Wiki Loves Monuments (WLM) goes on for 30 days per year. While many experienced users take images all year round for the event, many new contributors are introduced to WLM and the broader Wikimedia community for the first time through the 30-day event. What if there was a just as engaging effort for documenting heritage environments that would go on not for 30 days a year, but for 365?

Wiki Loves Monuments builds to an extent upon a Wikimedia Commons called Campaigns. Campaigns make it possible to construct upload forms with a set of predefined values or have default values passed through Campaigns URLs.

Much of the Wiki Loves Monuments tooling (maps, lists, etc) uses WLM specific Campaigns to define values for things like the identifiers of monuments and sites. It’s super easy to create these links:<museum-identifier>

However, it’s not that easy to reuse these Campaigns for non-WLM usage. The help texts are WLM specific, they set WLM-specific categories, etc. Nor is it easy to create a new Campaign. You will need special user rights and experience with JSON and Wikitext.

So rather than to set up tool-specific Campaigns, what if we had generic ones that any tool could integrate without needing to worry about set up and help texts?

Such Campaigns now exist thanks to Wikimedia Sverige’s community support! It doesn’t matter if you want to crowdsource images from a spreadsheet or if you are a programmer wanting to integrate uploading into your tool or app. You can use these Campaigns.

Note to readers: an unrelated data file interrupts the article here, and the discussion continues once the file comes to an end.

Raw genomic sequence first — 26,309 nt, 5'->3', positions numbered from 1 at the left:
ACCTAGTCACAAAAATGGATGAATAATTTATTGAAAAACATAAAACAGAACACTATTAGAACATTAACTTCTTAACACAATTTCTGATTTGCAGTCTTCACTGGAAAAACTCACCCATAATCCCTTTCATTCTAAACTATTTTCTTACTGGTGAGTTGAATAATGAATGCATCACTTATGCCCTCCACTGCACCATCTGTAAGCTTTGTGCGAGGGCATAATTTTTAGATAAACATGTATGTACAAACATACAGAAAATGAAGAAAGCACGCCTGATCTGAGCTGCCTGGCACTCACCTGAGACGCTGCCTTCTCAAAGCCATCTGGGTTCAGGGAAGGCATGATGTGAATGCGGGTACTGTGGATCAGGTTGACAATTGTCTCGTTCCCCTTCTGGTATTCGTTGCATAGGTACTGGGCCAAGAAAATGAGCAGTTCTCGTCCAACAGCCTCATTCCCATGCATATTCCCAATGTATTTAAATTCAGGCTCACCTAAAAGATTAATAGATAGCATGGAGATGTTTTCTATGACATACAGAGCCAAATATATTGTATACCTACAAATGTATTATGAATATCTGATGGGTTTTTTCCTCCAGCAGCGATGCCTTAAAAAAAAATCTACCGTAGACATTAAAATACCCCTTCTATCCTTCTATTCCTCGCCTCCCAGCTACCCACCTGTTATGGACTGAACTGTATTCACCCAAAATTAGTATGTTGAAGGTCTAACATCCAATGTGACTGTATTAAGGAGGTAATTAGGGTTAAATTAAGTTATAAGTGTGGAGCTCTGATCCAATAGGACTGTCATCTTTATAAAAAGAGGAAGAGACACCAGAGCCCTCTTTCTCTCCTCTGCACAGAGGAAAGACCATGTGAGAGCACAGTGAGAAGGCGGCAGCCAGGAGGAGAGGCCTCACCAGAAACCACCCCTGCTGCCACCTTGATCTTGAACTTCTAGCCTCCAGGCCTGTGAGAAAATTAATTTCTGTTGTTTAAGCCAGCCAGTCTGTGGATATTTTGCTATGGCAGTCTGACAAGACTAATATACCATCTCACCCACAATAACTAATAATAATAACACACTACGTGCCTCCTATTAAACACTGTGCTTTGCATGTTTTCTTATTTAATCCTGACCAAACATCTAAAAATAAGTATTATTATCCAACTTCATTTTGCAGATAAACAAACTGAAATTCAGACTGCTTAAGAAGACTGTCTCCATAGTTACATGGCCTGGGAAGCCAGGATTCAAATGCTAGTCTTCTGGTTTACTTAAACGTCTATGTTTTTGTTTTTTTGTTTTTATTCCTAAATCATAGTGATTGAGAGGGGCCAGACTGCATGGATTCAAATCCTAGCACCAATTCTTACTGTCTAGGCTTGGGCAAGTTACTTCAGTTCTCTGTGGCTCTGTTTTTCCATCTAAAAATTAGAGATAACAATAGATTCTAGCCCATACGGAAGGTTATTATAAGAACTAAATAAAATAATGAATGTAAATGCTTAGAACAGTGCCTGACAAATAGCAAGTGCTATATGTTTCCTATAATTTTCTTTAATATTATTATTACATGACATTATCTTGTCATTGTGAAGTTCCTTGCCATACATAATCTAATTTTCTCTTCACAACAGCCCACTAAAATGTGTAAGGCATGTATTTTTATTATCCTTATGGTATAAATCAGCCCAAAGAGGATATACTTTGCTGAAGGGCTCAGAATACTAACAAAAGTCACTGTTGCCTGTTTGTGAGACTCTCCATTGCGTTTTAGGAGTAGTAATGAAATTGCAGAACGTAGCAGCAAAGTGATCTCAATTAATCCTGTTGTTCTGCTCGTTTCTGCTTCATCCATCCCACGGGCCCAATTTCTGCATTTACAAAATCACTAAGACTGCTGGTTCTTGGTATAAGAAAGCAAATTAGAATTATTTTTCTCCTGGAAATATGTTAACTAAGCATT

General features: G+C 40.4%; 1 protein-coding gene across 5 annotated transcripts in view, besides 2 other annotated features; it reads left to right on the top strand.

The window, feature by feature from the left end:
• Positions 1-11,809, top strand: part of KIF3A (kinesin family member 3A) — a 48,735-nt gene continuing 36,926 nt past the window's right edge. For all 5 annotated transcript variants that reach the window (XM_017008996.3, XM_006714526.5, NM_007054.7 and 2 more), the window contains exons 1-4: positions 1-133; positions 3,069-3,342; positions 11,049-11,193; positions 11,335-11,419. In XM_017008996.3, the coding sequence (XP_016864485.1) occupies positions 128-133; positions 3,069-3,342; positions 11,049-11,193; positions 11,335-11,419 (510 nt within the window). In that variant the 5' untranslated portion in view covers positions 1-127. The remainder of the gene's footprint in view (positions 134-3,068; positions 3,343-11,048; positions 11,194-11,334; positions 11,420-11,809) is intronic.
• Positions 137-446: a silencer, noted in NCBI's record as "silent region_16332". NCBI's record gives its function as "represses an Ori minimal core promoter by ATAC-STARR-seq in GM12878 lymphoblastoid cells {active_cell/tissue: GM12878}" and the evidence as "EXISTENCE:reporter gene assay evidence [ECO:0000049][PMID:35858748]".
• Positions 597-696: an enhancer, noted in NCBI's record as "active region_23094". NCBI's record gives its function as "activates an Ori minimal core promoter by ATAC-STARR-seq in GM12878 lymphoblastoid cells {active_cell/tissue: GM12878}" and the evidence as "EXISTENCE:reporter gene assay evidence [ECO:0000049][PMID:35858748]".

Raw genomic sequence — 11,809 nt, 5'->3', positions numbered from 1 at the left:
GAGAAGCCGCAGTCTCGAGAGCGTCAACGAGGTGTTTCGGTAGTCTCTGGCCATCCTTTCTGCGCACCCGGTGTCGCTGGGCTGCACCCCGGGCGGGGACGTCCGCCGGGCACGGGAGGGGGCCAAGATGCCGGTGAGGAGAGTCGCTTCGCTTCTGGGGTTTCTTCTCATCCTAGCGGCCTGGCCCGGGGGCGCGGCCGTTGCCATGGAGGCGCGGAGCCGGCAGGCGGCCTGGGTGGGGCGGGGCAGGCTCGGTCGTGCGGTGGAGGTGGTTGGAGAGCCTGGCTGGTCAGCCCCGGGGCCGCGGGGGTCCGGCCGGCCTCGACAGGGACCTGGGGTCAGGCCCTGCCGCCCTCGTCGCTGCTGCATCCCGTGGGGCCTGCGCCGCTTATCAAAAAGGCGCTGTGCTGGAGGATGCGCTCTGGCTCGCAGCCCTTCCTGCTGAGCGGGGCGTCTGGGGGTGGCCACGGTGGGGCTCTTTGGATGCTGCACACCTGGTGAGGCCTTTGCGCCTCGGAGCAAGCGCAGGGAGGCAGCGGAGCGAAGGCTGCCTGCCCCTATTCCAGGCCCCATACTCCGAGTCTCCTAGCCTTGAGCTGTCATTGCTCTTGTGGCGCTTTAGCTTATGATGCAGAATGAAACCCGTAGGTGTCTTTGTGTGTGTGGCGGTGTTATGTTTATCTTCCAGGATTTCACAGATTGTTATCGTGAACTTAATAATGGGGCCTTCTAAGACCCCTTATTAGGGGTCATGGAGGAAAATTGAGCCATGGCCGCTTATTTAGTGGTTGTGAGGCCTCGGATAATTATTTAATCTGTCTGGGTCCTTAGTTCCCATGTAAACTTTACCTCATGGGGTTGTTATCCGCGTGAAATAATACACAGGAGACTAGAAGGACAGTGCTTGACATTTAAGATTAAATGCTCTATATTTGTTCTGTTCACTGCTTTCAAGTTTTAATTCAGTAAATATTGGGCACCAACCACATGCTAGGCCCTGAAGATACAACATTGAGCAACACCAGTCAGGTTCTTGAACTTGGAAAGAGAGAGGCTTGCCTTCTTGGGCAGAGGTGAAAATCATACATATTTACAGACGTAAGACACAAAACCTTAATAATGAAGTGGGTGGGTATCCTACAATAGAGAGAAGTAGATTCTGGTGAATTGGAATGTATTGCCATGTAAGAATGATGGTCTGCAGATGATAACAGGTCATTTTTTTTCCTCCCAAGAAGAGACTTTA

Two tools already utilizing these Campaigns are Kyrksö (database of churches in Sweden) and (FornPunkt is a citizen-science platform for historic sites).

You can create upload links for these Campaigns similarly to how one does it for WLM:<monument-identifier>

The 30 000 images contributed through Wiki Loves Monuments add to the tens of thousands of images uploaded by individual contributors and cultural heritage institutions. Today Wikimedia Commons has the largest public collection of images depicting Swedish heritage sites. Wikimedia Commons is, therefore, an important and open piece of infrastructure for cultural heritage in Sweden. It’s utilized by various organizations, including the Swedish National Heritage Board and its website “Kringla” which indexes Wikimedia Commons once every week.

By creating these generic and easy-to-use Campaigns, the hope is to lower the barrier for integrations to contribute to this public collection of information. Your aim does not need to be to create the next Wiki Loves Monuments.